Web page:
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The calc-alkaline magma series is one of two main subdivisions of the subalkaline magma series, the other subalkaline magma series being the tholeiitic. A magma series is a series of compositions that describes the evolution of a mafic magma, which is high in magnesium and iron and produces basalt or gabbro, as it fractionally crystallizes to become a felsic magma, which is low in magnesium and iron and produces rhyolite or granite. Calc-alkaline rocks are rich in alkaline earths (magnesia and calcium oxide) and alkali metals and make up a major part of the crust of the continents.
The diverse rock types in the calc-alkaline series include volcanic types such as basalt, andesite, dacite, rhyolite, and also their coarser-grained intrusive equivalents (gabbro, diorite, granodiorite, and granite). They do not include silica-undersaturated, alkalic, or peralkaline rocks.
Rocks from the calc-alkaline magma series are distinguished from rocks from the tholeiitic magma series by the redox state of the magma they crystallized from (tholeiitic magmas are reduced, and calc-alkaline magmas are oxidized). When mafic (basalt-producing) magmas crystallize, they preferentially crystallize the more magnesium-rich and iron-poor forms of the silicate minerals olivine and pyroxene, causing the iron content of tholeiitic magmas to increase as the melt is depleted of iron-poor crystals. (Magnesium-rich olivine solidifies at much higher temperatures than iron-rich olivine.) However, a calc-alkaline magma is oxidized enough to (simultaneously) precipitate significant amounts of the iron oxide magnetite, causing the iron content of the magma to remain more steady as it cools than with a tholeiitic magma.
The difference between these two magma series can be seen on an AFM diagram, a ternary diagram showing the relative proportions of the oxides of Na2O + K2O (A), FeO + Fe2O3 (F), and MgO (M). As magmas cool, they precipitate out significantly more iron and magnesium than alkali, causing the magmas to move towards the alkali corner as they cool. In the tholeiitic magma, as it cools and preferentially produces magnesium-rich crystals, the magnesium content of the magma plummets, causing the magma to move away from the magnesium corner until it runs low on magnesium and simply moves towards the alkali corner as it loses iron and (relic) magnesium. With the calc-alkaline series, however, the precipitation of magnetite causes the iron-magnesium ratio to remain relatively constant, so the magma moves in a straight line towards the alkali corner on the AFM diagram.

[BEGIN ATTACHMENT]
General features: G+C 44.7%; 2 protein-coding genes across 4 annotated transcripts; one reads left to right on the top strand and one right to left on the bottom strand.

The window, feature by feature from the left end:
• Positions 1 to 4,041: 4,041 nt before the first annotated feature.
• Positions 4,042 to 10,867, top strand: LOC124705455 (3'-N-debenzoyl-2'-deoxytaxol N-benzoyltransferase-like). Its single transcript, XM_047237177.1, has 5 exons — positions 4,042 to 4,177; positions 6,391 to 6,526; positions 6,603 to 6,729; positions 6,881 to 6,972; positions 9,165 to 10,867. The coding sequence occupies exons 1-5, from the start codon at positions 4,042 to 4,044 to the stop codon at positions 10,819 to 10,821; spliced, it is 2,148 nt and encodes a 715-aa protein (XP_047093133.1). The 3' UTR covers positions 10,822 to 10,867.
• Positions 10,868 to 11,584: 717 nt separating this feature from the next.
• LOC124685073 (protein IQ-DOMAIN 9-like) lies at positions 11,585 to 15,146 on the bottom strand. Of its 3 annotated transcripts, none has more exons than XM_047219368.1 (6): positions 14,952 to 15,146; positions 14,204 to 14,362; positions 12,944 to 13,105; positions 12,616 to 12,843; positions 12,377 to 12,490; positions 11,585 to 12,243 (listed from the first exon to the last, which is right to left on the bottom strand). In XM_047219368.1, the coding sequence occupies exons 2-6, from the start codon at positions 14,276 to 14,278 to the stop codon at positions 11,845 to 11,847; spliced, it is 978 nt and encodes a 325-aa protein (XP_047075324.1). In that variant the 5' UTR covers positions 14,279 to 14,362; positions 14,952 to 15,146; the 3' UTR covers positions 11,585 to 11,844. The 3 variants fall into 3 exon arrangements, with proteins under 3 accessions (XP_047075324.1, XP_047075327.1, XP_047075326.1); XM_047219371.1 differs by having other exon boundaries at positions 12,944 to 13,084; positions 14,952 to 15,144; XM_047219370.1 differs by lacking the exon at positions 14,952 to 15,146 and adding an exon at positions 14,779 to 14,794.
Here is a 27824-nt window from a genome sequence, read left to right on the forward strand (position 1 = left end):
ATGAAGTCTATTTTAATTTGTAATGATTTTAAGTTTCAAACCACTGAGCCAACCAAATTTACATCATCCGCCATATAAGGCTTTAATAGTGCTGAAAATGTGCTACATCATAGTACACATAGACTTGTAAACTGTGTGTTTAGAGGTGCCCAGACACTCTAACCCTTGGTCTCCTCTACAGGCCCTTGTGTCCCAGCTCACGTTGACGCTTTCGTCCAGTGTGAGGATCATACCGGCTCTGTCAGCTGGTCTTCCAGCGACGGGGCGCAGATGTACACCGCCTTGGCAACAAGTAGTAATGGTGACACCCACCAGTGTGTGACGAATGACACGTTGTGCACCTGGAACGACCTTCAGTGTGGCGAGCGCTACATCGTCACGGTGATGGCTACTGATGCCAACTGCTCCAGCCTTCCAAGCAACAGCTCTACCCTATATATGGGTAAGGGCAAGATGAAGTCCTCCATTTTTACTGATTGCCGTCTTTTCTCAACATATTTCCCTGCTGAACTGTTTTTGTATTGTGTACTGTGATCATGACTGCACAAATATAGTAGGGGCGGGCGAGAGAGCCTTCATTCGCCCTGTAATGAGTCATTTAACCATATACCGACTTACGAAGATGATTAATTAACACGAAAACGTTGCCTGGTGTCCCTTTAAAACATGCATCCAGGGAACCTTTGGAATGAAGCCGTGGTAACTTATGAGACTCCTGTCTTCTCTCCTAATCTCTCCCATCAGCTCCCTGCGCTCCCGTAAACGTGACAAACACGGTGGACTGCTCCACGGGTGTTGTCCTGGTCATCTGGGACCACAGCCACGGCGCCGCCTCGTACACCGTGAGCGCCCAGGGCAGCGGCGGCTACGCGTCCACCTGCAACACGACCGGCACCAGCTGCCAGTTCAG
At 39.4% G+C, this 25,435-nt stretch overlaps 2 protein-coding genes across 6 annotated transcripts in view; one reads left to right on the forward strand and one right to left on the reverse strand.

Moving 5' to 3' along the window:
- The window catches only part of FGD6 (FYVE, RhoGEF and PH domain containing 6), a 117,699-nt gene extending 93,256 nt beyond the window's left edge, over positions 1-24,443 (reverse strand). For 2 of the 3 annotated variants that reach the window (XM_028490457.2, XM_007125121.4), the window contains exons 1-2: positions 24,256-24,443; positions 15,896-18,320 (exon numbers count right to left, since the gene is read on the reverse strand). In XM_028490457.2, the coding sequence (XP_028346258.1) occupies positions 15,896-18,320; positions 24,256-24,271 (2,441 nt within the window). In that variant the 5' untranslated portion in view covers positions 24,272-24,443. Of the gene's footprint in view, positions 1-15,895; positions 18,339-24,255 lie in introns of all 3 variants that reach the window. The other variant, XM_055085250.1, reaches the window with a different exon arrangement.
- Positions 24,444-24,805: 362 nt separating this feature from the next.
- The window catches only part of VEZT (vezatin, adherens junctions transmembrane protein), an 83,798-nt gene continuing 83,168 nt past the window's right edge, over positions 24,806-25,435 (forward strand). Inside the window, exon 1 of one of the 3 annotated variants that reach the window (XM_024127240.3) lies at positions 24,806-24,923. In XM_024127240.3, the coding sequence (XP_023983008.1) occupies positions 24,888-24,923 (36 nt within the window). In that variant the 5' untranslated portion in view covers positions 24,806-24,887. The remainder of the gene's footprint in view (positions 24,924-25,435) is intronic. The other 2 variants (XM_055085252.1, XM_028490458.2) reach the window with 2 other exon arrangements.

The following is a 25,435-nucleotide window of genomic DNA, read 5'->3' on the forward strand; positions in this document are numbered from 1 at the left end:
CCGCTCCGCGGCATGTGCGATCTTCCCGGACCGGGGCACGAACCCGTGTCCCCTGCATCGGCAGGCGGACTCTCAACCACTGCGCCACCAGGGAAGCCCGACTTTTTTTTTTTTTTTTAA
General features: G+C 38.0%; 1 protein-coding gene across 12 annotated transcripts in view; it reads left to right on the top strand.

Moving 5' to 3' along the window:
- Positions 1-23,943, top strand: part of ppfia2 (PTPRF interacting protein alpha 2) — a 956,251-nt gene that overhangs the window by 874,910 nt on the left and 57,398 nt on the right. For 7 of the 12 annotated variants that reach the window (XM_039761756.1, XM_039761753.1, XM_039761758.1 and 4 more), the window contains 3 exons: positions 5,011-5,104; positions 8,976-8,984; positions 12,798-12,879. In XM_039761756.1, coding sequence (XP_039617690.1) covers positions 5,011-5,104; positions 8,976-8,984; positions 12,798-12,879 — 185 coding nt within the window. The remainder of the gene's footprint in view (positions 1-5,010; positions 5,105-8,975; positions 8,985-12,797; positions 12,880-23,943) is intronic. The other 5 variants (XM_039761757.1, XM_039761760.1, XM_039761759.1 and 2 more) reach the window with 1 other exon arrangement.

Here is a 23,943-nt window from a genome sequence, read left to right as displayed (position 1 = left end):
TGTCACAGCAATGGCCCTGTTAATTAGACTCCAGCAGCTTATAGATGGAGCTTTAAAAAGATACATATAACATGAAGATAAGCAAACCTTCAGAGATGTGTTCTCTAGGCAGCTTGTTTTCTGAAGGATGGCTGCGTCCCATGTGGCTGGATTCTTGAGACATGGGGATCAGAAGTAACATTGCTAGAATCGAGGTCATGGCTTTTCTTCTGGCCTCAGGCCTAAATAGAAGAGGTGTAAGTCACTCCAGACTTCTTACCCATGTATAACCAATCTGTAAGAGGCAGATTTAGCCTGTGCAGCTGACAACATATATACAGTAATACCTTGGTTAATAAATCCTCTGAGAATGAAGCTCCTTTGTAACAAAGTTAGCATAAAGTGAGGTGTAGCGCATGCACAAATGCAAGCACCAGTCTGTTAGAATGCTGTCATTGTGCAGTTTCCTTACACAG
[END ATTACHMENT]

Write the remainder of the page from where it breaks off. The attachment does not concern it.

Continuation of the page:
Rocks in the series are thought to be genetically related by fractional crystallization and to be at least partly derived from magmas of basalt composition formed in the Earth's mantle. Trends in composition can be explained by a variety of processes. Many explanations focus on water content and oxidation states of the magmas. Proposed mechanisms of formation begin with partial melting of subducted material and of mantle peridotite (olivine and pyroxene) altered by water and melts derived from subducted material. Mechanisms by which the calc-alkaline magmas then evolve may include fractional crystallization, assimilation of continental crust, and mixing with partial melts of continental crust.
Two of these widely used diagrams are the total alkalies-silica (TAS) diagram and the (Na2O + K2O)-FeO*-MgO (AFM) triangular diagram, neither of which has calcium as one of the plotting parameters... Not all orogenic andesites are calc-alkaline, and not all calc-alkaline andesites are orogenic
The terms calcalkaline and calcalkalic are currently defined and used in multiple and non-equivalent ways. Generally, the variation of total Fe as FeO/MgO within evolving subalkaline rock suites is regarded as the most distinctive character of calcalkaline compared with tholeiitic suites, reflecting the relative timing of phase saturation with Fe-Ti oxides, plagioclase, and ferromagnesian silicates. Other classification schemes are widely used, including a minority of adherents to the original formalized definition of 'calcalkalic' by Peacock (1931, Journal of Geology 39, 54-67). Given the prevailing contradictory and confusing usage of these terms, which leads to miscommunication, it is proposed that the spectrum of subalkaline rocks be divided into high-, medium-, and low-Fe suites, complementing divisions made on the basis of K contents. The terms calcalkaline and calcalkalic should be restricted to rock suites that conform to Peacock's definition.